Rich, have you tried discussing any of the HOF arguments for Blyleven with Jon Heyman? This guy is one of those dudes who supports Morris but writes off Blyleven as a good "compiler" but not a HOF player. Aside from the typical lack of Cy support and ASG appearances, Heyman also usually uses the terrible "I know a HOF player when I see one...and nobody at the time thought Blyleven was a HOF player."
It is odd though. Heyman is a guy who, while he definitely prefers outdated stats like Wins and RBIs and doesn't use things like VORP, does occasionally sprinkle in some OPS and WHIP in his take on certain players. In other words, he is not completely like Murray Chass (who hates all things related to numbers and refuses to consider anything besides Wins). I think while he is very stubborn, that you could help Bert a great deal by working on getting Heyman to change his vote. Heyman is a popular voice for si.com, and if he changes his vote perhaps other voters would see that as a big deal.
I know it is easier said then done with some of these voters, but I think he is a guy you should target and try to do what you can to get him to change his vote.
Of course this is assuming it is worth your time and energy. It should be obvious that Blyleven is a HOF player, and some of these voters pretend to be open-minded but show how false that idea is when they refuse to acknowledge the counterpoints to their arguments, and instead simply shrug their shoulders and stick to the "My gut instinct knows more than the numbers do" sort of garbage.
Posted by: Yardwork at December 14, 2009 12:22 PM
Yardwork, your comment is so terrific. You have no idea!
Posted by: Sully at December 14, 2009 12:55 PM
Perhaps it's time that the more objective and statistics-minded writers (and players and managers) start up a new MLB Objective Hall of Fame?
Posted by: Nathan at December 14, 2009 4:03 PM
Don't knock gut instinct. That's just another way of saying "My brain has figured something out, but I haven't yet." For some people, if you were to take that away, what would be left?
Posted by: cdm at December 14, 2009 4:35 PM
The problem for Blyleven is pretty simple. He had a long career as a very good pitcher, but he was never really considered by his contemporaries as among the top pitchers.
His career splits are really irrelevant to the question on allstar votes. If he had been considered one of the elite pitchers, he pitched well enough to be chosen. He wasn't in that category. He only got votes in the Cy Young voting four times, never finished higher than 3rd and got a total of five first place votes in a 22 seasons.
As for his teammates blocking him. He didn't once have the best WHIP on those Pittsburgh teams. John Candelaria was probabaly as much the team's ace as Blyleven.
"If so, can we agree that W-L records are not the best measure of a pitcher's performance?"
Yes, but they are still one measure and mean a lot more over the course of a career. When a pitcher is on teams that are over .500, you would expect them to do fairly well in terms of wins and losses. Blyleven didn't. His teams also scored more runs than the average team.
It would certainly not be outrageous if Blyleven were elected to the HOF. He has some numbers to justify it. But it is not an outrage that he hasn't been elected either.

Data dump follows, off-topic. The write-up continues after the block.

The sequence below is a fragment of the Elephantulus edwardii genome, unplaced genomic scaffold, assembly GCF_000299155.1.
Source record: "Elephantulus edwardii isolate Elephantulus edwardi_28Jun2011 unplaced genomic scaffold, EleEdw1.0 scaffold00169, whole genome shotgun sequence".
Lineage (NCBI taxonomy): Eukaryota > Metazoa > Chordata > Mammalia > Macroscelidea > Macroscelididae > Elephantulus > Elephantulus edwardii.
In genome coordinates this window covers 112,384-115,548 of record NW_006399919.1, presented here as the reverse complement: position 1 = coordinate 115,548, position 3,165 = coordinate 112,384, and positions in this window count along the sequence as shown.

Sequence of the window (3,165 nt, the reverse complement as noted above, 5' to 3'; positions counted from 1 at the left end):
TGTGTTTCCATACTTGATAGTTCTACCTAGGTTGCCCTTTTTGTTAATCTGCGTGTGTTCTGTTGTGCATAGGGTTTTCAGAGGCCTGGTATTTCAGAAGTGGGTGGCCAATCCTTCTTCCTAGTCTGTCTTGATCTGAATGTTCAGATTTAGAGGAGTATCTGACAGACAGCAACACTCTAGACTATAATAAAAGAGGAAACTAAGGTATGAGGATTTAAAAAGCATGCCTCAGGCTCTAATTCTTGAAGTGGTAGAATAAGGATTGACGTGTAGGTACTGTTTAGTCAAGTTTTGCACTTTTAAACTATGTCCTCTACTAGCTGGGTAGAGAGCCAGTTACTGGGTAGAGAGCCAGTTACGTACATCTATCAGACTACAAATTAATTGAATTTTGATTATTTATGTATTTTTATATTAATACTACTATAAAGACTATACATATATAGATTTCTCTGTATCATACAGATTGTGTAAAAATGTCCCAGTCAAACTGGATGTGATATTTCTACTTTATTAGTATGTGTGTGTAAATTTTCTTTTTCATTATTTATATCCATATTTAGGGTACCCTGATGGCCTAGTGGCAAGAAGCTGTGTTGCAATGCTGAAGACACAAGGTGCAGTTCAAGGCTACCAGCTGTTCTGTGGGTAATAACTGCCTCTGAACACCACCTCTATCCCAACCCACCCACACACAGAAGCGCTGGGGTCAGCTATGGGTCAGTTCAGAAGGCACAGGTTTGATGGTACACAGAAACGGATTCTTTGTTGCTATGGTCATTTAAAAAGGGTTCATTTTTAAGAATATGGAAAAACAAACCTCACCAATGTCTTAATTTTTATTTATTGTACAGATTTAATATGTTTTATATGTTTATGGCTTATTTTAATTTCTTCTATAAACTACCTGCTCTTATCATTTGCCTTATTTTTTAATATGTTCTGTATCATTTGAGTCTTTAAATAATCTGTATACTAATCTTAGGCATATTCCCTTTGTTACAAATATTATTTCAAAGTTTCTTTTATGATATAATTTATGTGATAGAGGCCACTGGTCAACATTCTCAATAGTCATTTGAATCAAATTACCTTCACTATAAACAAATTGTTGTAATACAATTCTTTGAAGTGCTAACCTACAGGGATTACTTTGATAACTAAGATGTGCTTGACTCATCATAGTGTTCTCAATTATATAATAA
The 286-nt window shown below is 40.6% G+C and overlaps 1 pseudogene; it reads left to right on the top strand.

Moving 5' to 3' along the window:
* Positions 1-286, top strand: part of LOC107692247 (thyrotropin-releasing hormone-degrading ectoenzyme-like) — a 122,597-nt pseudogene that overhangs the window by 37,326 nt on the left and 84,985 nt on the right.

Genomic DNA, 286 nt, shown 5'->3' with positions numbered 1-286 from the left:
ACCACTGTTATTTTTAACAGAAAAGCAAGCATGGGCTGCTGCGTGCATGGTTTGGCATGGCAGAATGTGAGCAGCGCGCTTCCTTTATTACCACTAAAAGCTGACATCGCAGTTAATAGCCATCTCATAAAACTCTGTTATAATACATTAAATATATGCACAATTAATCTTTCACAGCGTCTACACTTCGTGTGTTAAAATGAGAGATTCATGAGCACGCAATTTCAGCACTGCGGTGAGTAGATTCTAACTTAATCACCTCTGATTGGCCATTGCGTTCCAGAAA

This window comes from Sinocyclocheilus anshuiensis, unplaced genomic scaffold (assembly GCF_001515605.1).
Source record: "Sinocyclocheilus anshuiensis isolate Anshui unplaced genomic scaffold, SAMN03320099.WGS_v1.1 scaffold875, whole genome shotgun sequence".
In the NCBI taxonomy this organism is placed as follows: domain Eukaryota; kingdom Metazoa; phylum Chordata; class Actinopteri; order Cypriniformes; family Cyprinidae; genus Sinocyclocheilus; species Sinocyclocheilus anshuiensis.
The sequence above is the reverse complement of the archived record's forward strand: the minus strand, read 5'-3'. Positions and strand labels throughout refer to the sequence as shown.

Posted by: TT at December 14, 2009 7:43 PM
The problem with your comment, TT, is pretty simple. You don't know what you're talking about.
1. Who gives a damn if his contemporaries thought he was great? I don't. We know he was great. If someone else failed to see that, so what?
2. Awards voting, All-Stars... your point is silly. Blyleven certainly DID perform well enough to get more Cy votes and to make more all-star teams. Should we pretend not to know what we know because foolish 1970s people didn't know it?
3. You think it's evidence to mention that BB didn't lead a particular staff (PIT) in a particular stat (WHIP) in a particular three-year period. I mean, that's silly enough, but you also seem to claim that his 1.161 in 1978 is not good because Don Robinson had a 1.139. That's senseless.
4. Yes, W-L is still one measure. So is hat size. Use something that actually is reflective of a pitcher's ability. If you really want to use wins or winning percentage, take a moment with google. You'll find that, in games where Blyleven did not get the decision, his teams were BELOW .500.
5. Some numbers... Jeesh, you don't even know what to look at to judge the pitcher and not the context.
Posted by: UU at December 16, 2009 7:13 AM
Yardwork, have you ever tried to have an email conversation with Heyman? He comes off as rambling, incoherant, and lazy. He ignores most of the argument to build a strawman. He thinks that its acceptable to view modern day players with our better, more advanced measures, its unfair to use them against players of past generations. So we can do things like knock any offensive player who played in Coors Field, but any RH hitter in Fenway in the 70s should have his numbers viewed in a context-neutral environment, because we didn't fully understand park factors then.
Posted by: Chip at December 16, 2009 7:57 AM
The best case you can make for a guy like Bert Blyleven might not come from comparing him to other pitchers like Sutton and Niekro, with whom his was arguably the more DOMINANT pitcher despite the W-L records, but rather to the position players who also supposedly "compiled" stats while never really being considered the best player in the league or on their team.